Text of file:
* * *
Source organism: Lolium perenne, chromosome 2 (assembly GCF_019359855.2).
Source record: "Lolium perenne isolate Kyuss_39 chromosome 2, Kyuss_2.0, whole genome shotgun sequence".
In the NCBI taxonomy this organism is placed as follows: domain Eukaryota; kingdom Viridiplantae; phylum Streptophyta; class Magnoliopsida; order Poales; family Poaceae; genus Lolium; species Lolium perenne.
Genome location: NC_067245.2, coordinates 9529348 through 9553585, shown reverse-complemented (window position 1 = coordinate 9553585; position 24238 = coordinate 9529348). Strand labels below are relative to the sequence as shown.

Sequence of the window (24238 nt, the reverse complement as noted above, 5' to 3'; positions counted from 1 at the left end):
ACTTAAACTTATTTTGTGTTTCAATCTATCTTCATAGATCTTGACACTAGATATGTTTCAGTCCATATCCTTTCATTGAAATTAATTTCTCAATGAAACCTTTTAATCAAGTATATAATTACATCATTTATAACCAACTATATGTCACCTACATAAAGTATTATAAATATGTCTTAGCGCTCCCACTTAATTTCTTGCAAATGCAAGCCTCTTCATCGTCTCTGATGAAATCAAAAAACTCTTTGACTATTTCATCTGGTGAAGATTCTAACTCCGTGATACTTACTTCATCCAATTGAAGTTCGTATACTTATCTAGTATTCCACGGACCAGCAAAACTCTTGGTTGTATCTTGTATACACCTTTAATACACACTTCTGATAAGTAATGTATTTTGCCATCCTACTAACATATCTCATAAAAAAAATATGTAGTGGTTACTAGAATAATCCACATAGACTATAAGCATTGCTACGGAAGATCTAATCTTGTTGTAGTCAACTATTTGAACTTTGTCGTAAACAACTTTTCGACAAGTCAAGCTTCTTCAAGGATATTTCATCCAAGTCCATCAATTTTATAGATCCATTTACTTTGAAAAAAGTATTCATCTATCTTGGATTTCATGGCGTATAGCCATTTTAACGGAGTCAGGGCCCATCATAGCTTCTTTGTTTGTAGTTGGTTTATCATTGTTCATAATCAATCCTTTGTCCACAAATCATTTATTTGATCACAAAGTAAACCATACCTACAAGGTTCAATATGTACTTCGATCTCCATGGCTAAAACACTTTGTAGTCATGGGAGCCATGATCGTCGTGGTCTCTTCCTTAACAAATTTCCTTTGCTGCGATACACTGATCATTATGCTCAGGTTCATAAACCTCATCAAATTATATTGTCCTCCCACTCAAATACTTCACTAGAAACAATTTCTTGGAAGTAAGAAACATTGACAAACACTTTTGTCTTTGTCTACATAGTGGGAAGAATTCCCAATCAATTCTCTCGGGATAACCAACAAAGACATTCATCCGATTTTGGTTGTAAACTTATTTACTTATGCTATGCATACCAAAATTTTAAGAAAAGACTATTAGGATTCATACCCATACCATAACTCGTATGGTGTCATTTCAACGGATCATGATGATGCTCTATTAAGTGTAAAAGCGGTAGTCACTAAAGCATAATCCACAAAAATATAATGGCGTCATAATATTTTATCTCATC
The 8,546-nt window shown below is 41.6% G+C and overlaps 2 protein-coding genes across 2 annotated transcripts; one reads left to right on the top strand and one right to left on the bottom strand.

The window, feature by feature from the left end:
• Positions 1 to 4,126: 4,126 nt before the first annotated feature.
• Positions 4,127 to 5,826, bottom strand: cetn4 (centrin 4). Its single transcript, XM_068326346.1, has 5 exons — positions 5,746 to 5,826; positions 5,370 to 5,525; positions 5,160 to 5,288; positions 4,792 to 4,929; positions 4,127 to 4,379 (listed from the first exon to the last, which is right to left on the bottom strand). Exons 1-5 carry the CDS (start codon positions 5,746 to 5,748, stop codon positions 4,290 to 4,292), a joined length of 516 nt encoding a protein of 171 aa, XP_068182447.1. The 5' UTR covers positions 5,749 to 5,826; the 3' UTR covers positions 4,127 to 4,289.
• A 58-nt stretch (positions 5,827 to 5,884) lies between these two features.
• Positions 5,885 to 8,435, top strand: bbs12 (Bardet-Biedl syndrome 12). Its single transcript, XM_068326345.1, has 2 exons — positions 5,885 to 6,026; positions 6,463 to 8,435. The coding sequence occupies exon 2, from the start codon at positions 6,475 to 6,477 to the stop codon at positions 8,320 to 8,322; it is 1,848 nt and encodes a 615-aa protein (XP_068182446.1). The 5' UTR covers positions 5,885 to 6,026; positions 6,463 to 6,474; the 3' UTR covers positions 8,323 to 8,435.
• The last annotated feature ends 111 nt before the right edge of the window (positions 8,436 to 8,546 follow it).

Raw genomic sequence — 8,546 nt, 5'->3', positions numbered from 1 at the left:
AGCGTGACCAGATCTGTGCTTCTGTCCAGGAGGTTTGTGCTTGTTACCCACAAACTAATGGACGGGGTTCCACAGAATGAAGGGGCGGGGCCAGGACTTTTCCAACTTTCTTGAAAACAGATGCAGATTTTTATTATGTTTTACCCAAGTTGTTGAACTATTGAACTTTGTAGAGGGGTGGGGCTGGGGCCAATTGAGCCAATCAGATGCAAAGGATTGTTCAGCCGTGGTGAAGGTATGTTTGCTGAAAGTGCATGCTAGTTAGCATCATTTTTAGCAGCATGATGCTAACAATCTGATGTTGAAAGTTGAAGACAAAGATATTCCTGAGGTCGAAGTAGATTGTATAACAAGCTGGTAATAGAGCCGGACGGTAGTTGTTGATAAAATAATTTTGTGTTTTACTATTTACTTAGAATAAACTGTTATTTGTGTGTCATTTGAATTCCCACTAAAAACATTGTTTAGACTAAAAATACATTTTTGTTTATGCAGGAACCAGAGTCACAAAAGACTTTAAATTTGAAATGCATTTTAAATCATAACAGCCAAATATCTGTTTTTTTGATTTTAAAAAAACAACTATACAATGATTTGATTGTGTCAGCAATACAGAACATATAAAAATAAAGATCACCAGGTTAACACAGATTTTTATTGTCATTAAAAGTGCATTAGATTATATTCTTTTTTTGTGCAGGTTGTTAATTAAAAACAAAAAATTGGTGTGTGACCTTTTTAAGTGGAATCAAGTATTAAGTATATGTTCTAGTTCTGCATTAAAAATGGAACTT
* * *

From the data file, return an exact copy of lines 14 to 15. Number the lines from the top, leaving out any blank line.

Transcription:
Raw genomic sequence — 8,546 nt, 5'->3', positions numbered from 1 at the left:
AGCGTGACCAGATCTGTGCTTCTGTCCAGGAGGTTTGTGCTTGTTACCCACAAACTAATGGACGGGGTTCCACAGAATGAAGGGGCGGGGCCAGGACTTTTCCAACTTTCTTGAAAACAGATGCAGATTTTTATTATGTTTTACCCAAGTTGTTGAACTATTGAACTTTGTAGAGGGGTGGGGCTGGGGCCAATTGAGCCAATCAGATGCAAAGGATTGTTCAGCCGTGGTGAAGGTATGTTTGCTGAAAGTGCATGCTAGTTAGCATCATTTTTAGCAGCATGATGCTAACAATCTGATGTTGAAAGTTGAAGACAAAGATATTCCTGAGGTCGAAGTAGATTGTATAACAAGCTGGTAATAGAGCCGGACGGTAGTTGTTGATAAAATAATTTTGTGTTTTACTATTTACTTAGAATAAACTGTTATTTGTGTGTCATTTGAATTCCCACTAAAAACATTGTTTAGACTAAAAATACATTTTTGTTTATGCAGGAACCAGAGTCACAAAAGACTTTAAATTTGAAATGCATTTTAAATCATAACAGCCAAATATCTGTTTTTTTGATTTTAAAAAAACAACTATACAATGATTTGATTGTGTCAGCAATACAGAACATATAAAAATAAAGATCACCAGGTTAACACAGATTTTTATTGTCATTAAAAGTGCATTAGATTATATTCTTTTTTTGTGCAGGTTGTTAATTAAAAACAAAAAATTGGTGTGTGACCTTTTTAAGTGGAATCAAGTATTAAGTATATGTTCTAGTTCTGCATTAAAAATGGAACTT